Tuesday, July 21, 2009


TMI usually refers to presenting too much information about yourself to someone who REALLY doesn't want that information. Like, informing people of your menstrual cycle. Or discussing your boyfriend's .. er.. assets. TMI. 

But, there's business TMI, which is effectively the opposite. I use it to describe the situation when you ask someone a question like "what's the stock market doing today?" and they reply with an analyst report 40 pages long. This, or some variation of this, happens ALL THE TIME. Either laziness prevents them from actually answering the question directly, or some inability to consume and distill information. 

It makes no sense for everyone in the company to read the 60 page analyst report. It makes sense for one person to read it, and convey the salient points. In the MIT Sloan Management Review this month, Edward Tufte wrote something to the effect of "if a leader only wants the highlights, it's a sign they don't want to dig into the details."  I disagree. I think in every report or analysis, there is a set of things that merit more understanding and analysis - and that section should be distilled and shared, rather than the entire book.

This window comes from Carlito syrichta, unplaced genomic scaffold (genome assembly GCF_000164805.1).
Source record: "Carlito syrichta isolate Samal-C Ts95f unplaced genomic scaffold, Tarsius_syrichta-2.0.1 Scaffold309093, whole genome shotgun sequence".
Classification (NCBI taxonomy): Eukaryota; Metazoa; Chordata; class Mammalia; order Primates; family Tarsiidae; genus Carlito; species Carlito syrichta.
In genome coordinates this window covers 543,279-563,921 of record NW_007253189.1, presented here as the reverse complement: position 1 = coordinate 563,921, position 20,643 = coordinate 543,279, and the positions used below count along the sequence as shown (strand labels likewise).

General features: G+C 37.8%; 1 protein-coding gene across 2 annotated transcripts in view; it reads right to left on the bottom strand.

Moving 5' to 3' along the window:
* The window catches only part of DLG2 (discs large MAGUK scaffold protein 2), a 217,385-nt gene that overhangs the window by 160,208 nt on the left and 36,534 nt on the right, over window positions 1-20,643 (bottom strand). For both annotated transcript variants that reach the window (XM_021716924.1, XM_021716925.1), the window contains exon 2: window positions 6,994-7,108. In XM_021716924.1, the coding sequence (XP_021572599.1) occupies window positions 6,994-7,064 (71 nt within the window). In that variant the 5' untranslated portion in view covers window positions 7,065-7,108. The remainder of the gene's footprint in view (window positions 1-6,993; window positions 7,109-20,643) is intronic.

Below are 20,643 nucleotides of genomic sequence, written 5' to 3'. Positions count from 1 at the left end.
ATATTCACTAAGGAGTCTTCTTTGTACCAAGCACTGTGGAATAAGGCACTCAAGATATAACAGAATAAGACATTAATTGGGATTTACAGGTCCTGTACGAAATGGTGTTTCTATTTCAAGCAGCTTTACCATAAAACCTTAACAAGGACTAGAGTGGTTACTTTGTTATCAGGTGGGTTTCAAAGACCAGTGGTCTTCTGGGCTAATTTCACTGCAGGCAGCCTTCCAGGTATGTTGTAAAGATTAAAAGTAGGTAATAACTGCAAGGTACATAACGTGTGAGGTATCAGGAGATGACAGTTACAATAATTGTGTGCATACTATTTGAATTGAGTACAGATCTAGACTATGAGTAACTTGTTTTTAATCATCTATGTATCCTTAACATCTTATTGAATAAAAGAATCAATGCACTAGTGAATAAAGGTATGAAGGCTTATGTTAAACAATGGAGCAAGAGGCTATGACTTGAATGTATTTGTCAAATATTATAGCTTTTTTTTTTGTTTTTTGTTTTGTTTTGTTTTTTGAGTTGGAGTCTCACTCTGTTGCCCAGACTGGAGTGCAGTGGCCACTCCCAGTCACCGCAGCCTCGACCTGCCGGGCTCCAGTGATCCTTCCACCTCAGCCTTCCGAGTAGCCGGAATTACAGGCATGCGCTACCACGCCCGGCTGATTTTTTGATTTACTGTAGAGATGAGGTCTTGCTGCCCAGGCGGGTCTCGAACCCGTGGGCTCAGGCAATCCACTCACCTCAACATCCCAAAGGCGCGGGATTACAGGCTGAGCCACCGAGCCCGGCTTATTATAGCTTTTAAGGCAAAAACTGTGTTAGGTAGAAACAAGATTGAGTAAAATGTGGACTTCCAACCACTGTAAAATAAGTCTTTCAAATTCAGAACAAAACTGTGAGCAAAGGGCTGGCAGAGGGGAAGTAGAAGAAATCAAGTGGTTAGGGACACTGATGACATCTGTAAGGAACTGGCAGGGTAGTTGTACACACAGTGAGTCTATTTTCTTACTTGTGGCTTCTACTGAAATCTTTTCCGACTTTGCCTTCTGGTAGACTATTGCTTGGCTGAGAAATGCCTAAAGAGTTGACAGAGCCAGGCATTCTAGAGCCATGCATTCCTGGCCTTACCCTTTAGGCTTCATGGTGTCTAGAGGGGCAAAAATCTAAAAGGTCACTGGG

It isn't a matter of watering down all of it - it's a matter of highlighting the key passages. More bookmarks than cliffnotes. 

I wonder, is this taught in school? I know Molson recalls my fanatic "tell me why I should read this article in 1 sentence when you forward it" behavior in the consulting world... but I don't recall it being part of undergraduate education. Maybe they should teach a class on identifying salient points. Or maybe that's "Debate, 101"

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